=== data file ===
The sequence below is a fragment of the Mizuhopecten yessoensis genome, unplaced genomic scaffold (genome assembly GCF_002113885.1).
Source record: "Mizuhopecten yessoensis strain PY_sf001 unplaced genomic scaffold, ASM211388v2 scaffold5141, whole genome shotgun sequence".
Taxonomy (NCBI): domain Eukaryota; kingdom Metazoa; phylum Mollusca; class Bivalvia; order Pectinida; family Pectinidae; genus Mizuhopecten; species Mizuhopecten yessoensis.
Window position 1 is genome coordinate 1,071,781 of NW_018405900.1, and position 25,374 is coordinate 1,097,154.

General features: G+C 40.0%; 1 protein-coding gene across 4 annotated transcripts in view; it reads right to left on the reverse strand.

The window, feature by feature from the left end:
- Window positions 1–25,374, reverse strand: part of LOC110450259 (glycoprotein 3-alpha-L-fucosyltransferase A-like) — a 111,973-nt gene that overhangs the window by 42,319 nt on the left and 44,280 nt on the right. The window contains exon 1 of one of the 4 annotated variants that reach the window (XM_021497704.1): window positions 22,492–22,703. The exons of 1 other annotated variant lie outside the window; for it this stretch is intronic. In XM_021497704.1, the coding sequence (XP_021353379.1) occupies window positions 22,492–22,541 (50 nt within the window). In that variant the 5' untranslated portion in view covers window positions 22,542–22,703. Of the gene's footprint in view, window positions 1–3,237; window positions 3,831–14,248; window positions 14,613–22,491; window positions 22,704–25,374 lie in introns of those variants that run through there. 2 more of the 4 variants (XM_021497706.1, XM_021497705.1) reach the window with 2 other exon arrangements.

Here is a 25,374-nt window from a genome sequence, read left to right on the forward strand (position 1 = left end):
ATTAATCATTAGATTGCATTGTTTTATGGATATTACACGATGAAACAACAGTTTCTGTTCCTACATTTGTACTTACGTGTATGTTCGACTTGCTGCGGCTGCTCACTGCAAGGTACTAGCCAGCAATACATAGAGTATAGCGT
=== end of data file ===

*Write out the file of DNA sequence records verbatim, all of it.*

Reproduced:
The sequence below is a fragment of the Mizuhopecten yessoensis genome, unplaced genomic scaffold (genome assembly GCF_002113885.1).
Source record: "Mizuhopecten yessoensis strain PY_sf001 unplaced genomic scaffold, ASM211388v2 scaffold5141, whole genome shotgun sequence".
Taxonomy (NCBI): domain Eukaryota; kingdom Metazoa; phylum Mollusca; class Bivalvia; order Pectinida; family Pectinidae; genus Mizuhopecten; species Mizuhopecten yessoensis.
Window position 1 is genome coordinate 1,071,781 of NW_018405900.1, and position 25,374 is coordinate 1,097,154.

General features: G+C 40.0%; 1 protein-coding gene across 4 annotated transcripts in view; it reads right to left on the reverse strand.

The window, feature by feature from the left end:
- Window positions 1–25,374, reverse strand: part of LOC110450259 (glycoprotein 3-alpha-L-fucosyltransferase A-like) — a 111,973-nt gene that overhangs the window by 42,319 nt on the left and 44,280 nt on the right. The window contains exon 1 of one of the 4 annotated variants that reach the window (XM_021497704.1): window positions 22,492–22,703. The exons of 1 other annotated variant lie outside the window; for it this stretch is intronic. In XM_021497704.1, the coding sequence (XP_021353379.1) occupies window positions 22,492–22,541 (50 nt within the window). In that variant the 5' untranslated portion in view covers window positions 22,542–22,703. Of the gene's footprint in view, window positions 1–3,237; window positions 3,831–14,248; window positions 14,613–22,491; window positions 22,704–25,374 lie in introns of those variants that run through there. 2 more of the 4 variants (XM_021497706.1, XM_021497705.1) reach the window with 2 other exon arrangements.

Here is a 25,374-nt window from a genome sequence, read left to right on the forward strand (position 1 = left end):
ATTAATCATTAGATTGCATTGTTTTATGGATATTACACGATGAAACAACAGTTTCTGTTCCTACATTTGTACTTACGTGTATGTTCGACTTGCTGCGGCTGCTCACTGCAAGGTACTAGCCAGCAATACATAGAGTATAGCGT